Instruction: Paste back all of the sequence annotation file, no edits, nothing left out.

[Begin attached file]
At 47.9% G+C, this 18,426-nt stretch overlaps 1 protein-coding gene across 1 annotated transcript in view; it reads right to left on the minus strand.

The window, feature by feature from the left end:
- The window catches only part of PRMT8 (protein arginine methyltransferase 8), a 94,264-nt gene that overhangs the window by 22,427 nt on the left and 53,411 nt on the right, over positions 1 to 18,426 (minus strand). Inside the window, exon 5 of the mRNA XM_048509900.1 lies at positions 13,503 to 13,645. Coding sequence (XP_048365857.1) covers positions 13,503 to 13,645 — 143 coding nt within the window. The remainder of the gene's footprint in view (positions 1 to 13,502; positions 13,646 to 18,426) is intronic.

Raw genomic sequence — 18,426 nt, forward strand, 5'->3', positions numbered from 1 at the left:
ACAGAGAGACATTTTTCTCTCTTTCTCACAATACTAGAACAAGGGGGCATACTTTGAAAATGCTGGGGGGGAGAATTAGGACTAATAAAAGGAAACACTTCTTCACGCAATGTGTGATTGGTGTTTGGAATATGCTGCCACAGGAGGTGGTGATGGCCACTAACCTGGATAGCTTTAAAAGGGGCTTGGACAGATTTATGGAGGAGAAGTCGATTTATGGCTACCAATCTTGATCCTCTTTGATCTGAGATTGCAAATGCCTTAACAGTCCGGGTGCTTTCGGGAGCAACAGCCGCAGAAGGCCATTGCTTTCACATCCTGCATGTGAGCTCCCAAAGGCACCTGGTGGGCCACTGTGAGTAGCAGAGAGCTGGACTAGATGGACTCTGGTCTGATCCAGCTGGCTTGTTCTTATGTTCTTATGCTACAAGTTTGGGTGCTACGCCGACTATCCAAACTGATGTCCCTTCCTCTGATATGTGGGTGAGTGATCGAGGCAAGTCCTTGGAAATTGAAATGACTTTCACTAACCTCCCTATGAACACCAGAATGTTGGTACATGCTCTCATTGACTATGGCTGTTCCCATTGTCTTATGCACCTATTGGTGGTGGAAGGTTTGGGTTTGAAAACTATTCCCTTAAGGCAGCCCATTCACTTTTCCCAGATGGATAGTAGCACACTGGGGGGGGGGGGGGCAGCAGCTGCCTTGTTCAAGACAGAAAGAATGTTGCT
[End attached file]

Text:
At 47.9% G+C, this 18,426-nt stretch overlaps 1 protein-coding gene across 1 annotated transcript in view; it reads right to left on the minus strand.

The window, feature by feature from the left end:
- The window catches only part of PRMT8 (protein arginine methyltransferase 8), a 94,264-nt gene that overhangs the window by 22,427 nt on the left and 53,411 nt on the right, over positions 1 to 18,426 (minus strand). Inside the window, exon 5 of the mRNA XM_048509900.1 lies at positions 13,503 to 13,645. Coding sequence (XP_048365857.1) covers positions 13,503 to 13,645 — 143 coding nt within the window. The remainder of the gene's footprint in view (positions 1 to 13,502; positions 13,646 to 18,426) is intronic.

Raw genomic sequence — 18,426 nt, forward strand, 5'->3', positions numbered from 1 at the left:
ACAGAGAGACATTTTTCTCTCTTTCTCACAATACTAGAACAAGGGGGCATACTTTGAAAATGCTGGGGGGGAGAATTAGGACTAATAAAAGGAAACACTTCTTCACGCAATGTGTGATTGGTGTTTGGAATATGCTGCCACAGGAGGTGGTGATGGCCACTAACCTGGATAGCTTTAAAAGGGGCTTGGACAGATTTATGGAGGAGAAGTCGATTTATGGCTACCAATCTTGATCCTCTTTGATCTGAGATTGCAAATGCCTTAACAGTCCGGGTGCTTTCGGGAGCAACAGCCGCAGAAGGCCATTGCTTTCACATCCTGCATGTGAGCTCCCAAAGGCACCTGGTGGGCCACTGTGAGTAGCAGAGAGCTGGACTAGATGGACTCTGGTCTGATCCAGCTGGCTTGTTCTTATGTTCTTATGCTACAAGTTTGGGTGCTACGCCGACTATCCAAACTGATGTCCCTTCCTCTGATATGTGGGTGAGTGATCGAGGCAAGTCCTTGGAAATTGAAATGACTTTCACTAACCTCCCTATGAACACCAGAATGTTGGTACATGCTCTCATTGACTATGGCTGTTCCCATTGTCTTATGCACCTATTGGTGGTGGAAGGTTTGGGTTTGAAAACTATTCCCTTAAGGCAGCCCATTCACTTTTCCCAGATGGATAGTAGCACACTGGGGGGGGGGGGGGCAGCAGCTGCCTTGTTCAAGACAGAAAGAATGTTGCT